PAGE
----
CHARLESTON, W.Va.— Patriot Coal says it expects to lay off more than 2,000 workers in West Virginia. Kanawha County Commission President Kent Carper says 1,065 workers in his county will lose their jobs. There will be 483 layoffs at Speed Mining LLC in Dawes, 288 at Wildcat Energy in Eskdale, 161 at Midland Trail Energy, 118 at Remington LLC in Eskdale and six at Little...» Read More
David Einhorn's Greenlight Capital had a 2012 return of 7.9 percent, and a loss of 4.9 percent. CNBC's Herb Greenberg, offers insight.
CNBC's Sharon Epperson reports on the metal markets close for the day, saying the progress in the talks on the U.S. debt limit has reduced gold's appeal as a safe haven.
CNBC's Kate Kelly reports David Einhorn of Greenlight Capital told investors shorts in iron ore miners hurt the results, not Herbalife.
Hamish Tyrwhitt, CEO of Leighton Holdings, Australia's largest construction company, tells CNBC that the demand for volume in mining remains and they see a doubling of energy demand over the next decade.
BHP Billiton, the world's biggest mining company, boosted its iron ore output by 3 percent in the December quarter, as it races to supply more of the raw material to Chinese steelmakers despite signs of a softening market.
Australia's Port Hedland, which handles about a fifth of the world's seaborne-traded iron ore, will reopen on Wednesday after being spared the brunt of a cyclone that has also shut other major ports in Western Australia.
Mining firms including BHP Billiton and Anglo American are likely to follow Rio Tinto's lead in writing down underperforming assets by as much as $10 billion, as low prices and rising costs eat into valuations.
Iron ore prices have nearly doubled over the past four months, delighting producers, yet the surge is hindering expansion of iron ore mines in Western Australia, the site of the world's largest known deposit.
Sharon Epperson reports the "silver surge" has driven demand for silver coins made by the U.S. Mint. (1:23)
Paul Renken, senior geologist at VSA Capital, explains why investment banks are upping their price targets on Rio Tinto after the new CEO announcement.
Rio Tinto, the mining giant, was in turmoil Thursday morning after the abrupt departure of its chief executive and the announcement of a $14 billion writedown.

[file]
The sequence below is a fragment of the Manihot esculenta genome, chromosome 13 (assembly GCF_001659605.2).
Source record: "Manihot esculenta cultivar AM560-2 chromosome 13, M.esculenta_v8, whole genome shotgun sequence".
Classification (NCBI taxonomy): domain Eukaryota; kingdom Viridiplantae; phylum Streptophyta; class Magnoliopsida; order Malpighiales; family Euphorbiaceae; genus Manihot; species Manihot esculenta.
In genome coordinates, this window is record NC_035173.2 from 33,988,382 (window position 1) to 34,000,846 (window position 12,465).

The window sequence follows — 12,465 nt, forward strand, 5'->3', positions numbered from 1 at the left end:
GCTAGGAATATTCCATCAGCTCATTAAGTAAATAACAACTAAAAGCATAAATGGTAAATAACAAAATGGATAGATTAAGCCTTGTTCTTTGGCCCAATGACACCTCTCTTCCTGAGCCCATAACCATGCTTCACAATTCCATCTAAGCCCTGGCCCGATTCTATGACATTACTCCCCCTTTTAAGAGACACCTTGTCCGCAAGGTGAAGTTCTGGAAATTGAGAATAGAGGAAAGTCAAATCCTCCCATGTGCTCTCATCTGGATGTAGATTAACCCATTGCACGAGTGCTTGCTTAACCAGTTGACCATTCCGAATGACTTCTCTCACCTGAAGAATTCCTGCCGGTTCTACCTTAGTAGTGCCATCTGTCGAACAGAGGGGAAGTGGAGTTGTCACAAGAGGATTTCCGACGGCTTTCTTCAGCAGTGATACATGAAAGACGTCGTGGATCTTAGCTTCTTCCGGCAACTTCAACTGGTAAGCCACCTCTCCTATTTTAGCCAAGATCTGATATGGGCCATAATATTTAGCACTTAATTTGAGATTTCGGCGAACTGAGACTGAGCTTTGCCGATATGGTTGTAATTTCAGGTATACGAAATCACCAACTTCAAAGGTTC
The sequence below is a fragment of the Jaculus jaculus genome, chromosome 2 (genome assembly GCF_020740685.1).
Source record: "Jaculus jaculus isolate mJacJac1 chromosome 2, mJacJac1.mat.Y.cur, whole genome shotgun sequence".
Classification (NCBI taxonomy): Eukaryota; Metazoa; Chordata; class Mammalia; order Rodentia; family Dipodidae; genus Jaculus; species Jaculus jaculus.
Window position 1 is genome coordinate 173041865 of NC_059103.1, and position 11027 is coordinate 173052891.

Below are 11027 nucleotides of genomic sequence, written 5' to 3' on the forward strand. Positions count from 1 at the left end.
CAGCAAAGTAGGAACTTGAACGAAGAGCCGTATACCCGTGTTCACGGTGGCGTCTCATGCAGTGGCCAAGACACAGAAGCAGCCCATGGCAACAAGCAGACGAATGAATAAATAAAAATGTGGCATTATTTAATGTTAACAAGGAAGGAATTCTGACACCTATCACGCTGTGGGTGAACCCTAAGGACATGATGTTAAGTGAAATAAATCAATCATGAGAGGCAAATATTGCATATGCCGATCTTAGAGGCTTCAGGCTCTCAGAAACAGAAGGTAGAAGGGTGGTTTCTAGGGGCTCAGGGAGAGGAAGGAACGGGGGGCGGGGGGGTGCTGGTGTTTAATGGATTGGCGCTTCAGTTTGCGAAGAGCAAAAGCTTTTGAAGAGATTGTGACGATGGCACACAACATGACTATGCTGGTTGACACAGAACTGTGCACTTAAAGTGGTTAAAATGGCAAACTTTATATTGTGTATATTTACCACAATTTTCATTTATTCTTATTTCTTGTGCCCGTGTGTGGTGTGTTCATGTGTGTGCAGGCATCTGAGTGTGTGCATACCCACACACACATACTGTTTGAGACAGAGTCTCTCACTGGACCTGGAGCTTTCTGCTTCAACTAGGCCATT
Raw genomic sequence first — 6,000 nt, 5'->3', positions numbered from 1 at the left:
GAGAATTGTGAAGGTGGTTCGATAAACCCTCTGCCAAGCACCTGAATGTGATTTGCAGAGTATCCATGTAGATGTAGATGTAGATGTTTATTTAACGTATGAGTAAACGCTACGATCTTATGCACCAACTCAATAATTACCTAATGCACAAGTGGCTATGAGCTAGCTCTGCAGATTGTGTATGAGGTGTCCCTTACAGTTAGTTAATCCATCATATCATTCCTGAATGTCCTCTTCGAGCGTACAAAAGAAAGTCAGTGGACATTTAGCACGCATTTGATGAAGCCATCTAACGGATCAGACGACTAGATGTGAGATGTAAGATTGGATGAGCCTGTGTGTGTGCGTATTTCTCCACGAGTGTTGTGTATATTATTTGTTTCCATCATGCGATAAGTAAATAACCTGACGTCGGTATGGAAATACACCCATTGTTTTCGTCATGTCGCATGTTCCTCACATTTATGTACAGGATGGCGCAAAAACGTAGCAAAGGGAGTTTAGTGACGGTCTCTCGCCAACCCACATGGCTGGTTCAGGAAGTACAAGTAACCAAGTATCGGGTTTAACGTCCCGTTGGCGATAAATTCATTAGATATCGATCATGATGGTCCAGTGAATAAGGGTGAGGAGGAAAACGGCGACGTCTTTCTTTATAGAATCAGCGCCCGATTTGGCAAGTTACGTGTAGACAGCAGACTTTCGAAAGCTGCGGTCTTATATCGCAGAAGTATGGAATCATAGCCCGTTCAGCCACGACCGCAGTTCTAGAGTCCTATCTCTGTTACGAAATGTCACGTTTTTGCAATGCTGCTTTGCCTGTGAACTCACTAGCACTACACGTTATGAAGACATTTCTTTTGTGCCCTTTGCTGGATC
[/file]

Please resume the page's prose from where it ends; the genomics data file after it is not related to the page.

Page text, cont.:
Global miner Rio Tinto has announced the surprise resignation of its chief executive after taking a $14 billion charge in connection with Tom Albanese's two most significant acquisitions, Mozambican coal and aluminium.
Platinum rose to a three-month high on Tuesday, rallying for a sixth straight session as funds bought heavily due to a mine labor crisis in South Africa that sparked supply fears.
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Ker Chung Yang, senior investment analyst at Phillip Futures expects 2013 to be the return of a China play again, especially in the base metal commodity.
Paul Renken, senior geologist at VSA Capital, tells CNBC that Rio Tinto figures have surprised on the upside, suggesting some demand for iron ore.
Often called the "lucky country" because of its rich natural resources, Australia's growth has long been funded by the commodities boom but now, economists say, there are a few other bright spots that could pick up where mining left off.
Rio Tinto said on Tuesday its iron ore production beat its own guidance to hit 253 million tons in 2012, as the miner cashes in on resurgent Chinese demand that has driven up prices in recent months.
Conflict in the West African state of Mali -- the continent's third-largest gold producer -- poses "manageable" risks for miners active in the country's south as Al Qaeda-linked Islamist rebels remain confined to strongholds in the north while former colonial power France continues its offensive against militant bases.